Sztompka [27] in his book Sociology of Social Change, details the definition of socio-cultural change as follows:

  1. Social change is a transformation in the organization of society, in the mindset, and in behavior at a certain time.

  2. Social change is a modification or transformation in the organization of society.

  3. Social change refers to the variation of relationships between individuals, groups, organizations, cultures, and societies at a particular time.

  4. Social change is a change in behavior patterns, social relations, institutions, and social structures at a certain time.

Soekanto [28] sees the impact of technological and economic conditions as the cause of social change. This can be seen from his statement that "these conditions are considered the basis of social organization and values ​​are the result of the impact of technological and economic situations". Meanwhile, Astrid sees "change in society in a broad sense defined as change or development in a positive or negative sense. The meaning of social change has two dimensions, namely social change as regression and as progress [29].

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3. Coffee shop in Indonesia

The proliferation of coffee shops in big cities in Indonesia cannot be separated from the currents of modernization and globalization of the world. Modernization is characterized by the emergence of new consumption tools, mostly United States innovations that have not only transformed consumption in the United States but are also exported aggressively to most other parts of the world where they have an even greater impact on consumption [30]. Modernization tends to expand its network of reach, especially its space, and this is what is called globalization. For Giddens in Martono, [31] modernity is:

Globalization, means that it tends to cover an increasingly wider geographical area and eventually covers the entire world. Modernity also reaches individual personal aspects (beliefs, religion, behavior, consumption tastes, entertainment patterns, and others).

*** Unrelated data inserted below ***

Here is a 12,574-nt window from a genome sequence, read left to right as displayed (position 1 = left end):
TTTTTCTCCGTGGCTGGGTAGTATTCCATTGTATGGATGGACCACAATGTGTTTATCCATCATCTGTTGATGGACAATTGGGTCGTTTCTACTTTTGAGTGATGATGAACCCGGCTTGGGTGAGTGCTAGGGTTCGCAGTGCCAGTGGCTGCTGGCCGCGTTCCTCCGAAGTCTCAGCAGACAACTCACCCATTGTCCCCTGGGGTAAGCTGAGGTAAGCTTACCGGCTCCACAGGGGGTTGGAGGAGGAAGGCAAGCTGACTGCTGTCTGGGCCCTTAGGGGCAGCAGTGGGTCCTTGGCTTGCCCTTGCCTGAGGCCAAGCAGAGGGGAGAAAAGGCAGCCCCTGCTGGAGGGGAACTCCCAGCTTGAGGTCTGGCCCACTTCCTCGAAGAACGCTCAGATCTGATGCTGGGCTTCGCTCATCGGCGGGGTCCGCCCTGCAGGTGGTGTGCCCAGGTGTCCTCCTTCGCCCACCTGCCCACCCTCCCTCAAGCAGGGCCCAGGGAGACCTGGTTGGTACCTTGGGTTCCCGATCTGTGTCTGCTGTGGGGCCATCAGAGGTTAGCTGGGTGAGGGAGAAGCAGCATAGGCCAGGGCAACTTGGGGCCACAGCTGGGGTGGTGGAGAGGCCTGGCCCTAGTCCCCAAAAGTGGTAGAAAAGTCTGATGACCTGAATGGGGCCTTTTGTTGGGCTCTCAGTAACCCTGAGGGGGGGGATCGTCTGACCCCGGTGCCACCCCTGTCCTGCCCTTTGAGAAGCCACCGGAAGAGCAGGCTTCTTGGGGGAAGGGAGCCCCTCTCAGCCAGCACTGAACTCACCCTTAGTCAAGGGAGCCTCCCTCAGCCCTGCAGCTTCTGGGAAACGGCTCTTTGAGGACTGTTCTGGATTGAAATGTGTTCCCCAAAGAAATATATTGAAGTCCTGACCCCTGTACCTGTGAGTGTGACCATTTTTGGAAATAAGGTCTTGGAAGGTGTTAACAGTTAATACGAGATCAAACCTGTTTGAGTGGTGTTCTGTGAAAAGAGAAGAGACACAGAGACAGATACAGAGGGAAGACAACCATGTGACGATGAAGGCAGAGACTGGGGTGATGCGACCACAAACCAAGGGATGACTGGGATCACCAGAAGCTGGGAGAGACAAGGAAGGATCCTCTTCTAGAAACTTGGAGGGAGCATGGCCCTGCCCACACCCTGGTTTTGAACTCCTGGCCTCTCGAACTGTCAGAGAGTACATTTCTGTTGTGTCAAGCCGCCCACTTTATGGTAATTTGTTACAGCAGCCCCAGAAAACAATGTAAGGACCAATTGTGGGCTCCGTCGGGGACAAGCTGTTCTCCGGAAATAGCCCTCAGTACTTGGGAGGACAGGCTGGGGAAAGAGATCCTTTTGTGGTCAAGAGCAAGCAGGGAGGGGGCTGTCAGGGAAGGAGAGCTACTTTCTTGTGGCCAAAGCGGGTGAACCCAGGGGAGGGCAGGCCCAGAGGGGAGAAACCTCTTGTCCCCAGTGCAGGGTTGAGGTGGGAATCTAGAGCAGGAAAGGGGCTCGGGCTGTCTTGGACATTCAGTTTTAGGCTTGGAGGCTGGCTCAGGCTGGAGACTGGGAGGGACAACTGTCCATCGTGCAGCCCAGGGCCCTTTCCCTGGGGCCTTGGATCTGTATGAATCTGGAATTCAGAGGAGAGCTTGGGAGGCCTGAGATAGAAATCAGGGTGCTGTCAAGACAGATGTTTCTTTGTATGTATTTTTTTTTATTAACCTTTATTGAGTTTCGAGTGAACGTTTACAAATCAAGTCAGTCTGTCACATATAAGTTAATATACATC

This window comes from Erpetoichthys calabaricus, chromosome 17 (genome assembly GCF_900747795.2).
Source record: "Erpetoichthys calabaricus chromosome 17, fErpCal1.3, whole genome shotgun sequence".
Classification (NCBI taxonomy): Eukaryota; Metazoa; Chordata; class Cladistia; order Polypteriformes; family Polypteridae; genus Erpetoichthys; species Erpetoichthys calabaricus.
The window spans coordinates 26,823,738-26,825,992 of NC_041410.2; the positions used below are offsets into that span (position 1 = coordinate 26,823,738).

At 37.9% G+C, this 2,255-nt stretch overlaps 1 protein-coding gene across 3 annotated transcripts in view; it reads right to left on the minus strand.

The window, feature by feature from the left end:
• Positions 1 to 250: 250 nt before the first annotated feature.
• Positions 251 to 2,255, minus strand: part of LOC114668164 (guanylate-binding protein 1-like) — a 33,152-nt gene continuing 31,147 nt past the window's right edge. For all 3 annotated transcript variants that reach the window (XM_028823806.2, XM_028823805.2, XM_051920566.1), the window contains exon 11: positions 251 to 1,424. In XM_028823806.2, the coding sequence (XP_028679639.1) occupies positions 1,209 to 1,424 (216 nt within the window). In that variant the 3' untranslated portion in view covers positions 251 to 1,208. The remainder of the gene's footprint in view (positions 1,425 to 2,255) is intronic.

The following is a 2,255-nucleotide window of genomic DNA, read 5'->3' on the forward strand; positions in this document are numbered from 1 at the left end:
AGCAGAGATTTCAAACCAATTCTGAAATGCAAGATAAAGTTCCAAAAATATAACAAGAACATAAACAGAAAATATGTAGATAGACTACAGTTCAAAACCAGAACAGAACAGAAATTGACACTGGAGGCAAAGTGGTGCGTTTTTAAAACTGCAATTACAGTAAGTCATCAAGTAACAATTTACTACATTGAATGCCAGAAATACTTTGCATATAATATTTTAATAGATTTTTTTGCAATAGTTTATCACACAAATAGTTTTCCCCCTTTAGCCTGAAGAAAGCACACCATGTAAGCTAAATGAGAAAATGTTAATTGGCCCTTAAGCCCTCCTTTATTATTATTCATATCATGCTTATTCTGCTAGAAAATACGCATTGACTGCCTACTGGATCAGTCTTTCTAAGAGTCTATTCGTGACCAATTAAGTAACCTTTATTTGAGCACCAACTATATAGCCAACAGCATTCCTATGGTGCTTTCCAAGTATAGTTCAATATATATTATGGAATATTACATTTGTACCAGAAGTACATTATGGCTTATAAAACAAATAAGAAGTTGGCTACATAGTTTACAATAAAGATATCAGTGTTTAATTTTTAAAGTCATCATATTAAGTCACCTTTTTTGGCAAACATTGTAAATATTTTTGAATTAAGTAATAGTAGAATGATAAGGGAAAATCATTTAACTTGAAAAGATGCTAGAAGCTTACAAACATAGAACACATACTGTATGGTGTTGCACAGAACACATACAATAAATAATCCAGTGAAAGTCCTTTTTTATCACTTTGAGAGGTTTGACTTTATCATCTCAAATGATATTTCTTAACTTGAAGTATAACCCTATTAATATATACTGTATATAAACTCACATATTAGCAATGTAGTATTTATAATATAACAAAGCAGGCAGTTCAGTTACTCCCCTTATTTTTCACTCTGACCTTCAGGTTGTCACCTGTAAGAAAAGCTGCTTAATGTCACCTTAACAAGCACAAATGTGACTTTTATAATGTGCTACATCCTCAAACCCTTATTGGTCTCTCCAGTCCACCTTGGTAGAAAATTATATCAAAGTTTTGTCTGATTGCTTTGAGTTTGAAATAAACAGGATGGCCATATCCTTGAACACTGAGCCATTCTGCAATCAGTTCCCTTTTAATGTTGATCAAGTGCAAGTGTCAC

Dynamic urban communities with all forms of busyness really need the means to relax and release fatigue, emotions, and stress in the world of work. This is what Sztompka alluded to in Martono [32] that:

The hallmark of modern society is the separation of time for work and time for leisure, but more time for leisure. Modern human activities are very dense, forcing them to spend a relatively long time just to rest.

The presence of a coffee shop that provides a relaxed and relaxed atmosphere is an alternative choice for city residents to relax. The development of coffee shops is no longer only caused by the culture of consumerism that develops in modern society but is also caused by a shift in the distribution of social prestige. As stated by Martono [33] that:

Social prestige or prestige can be manifested in various ways in modern society. Social prestige is not only manifested in various physical symbols, such as how to dress, or through various attributes attached to a person but the designation of individual status can be seen from non-physical symbols, for example, the choice of places to eat, shopping places, recreation areas, clothing brands used. worn, the language used to communicate, and mastery of technology can indicate a person's status.

The development of coffee shops in Indonesia in the last decade cannot be separated from the influence of the mass media. The increase in number and its even distribution in almost all major cities in Indonesia is one of the justifications that the mass media, especially television, has turned the world into a global village. Instant and worldwide communication give substance to Marshal McLuhan's idea which was first expressed in the 1980s that the world will become a global village. So it is only natural that Hanners [34] argues that “Western culture will dominate throughout the world. The whole world will become a copy of the lifestyles, consumption patterns, values ​​and norms and ideas and beliefs of Western society”.

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4. Coffee shops and lifestyle

The phenomenon of the rise of coffee shops in various corners of cities in Indonesia (including coffee shops and cafes that provide coffee) both international coffee shops and local coffee shops, can be said to be the influence of opening an international coffee shop franchise with the largest network in the world, Starbucks, around 1998 with 11 branches in major cities in Indonesia. This has had a major impact on the lifestyle of the urban community, especially in terms of enjoying coffee.

The development of coffee shops in Makassar city, both in terms of quantity and quality, has opened up space for the people of Makassar city to socialize. The patterns of interaction and communication created in coffee shops are so relaxed, loose, and fluid, that cultural boundaries seem to be melting. Various forms of negotiation, conflict resolution, business transactions, as well as consolidation, and political imagery can even be completed in the coffee shop space. This phenomenon makes today's coffee shops a new asset for the people of Makassar city which deserves appreciation for being able to become a bridge for the development of local wisdom, namely tudang sipulung.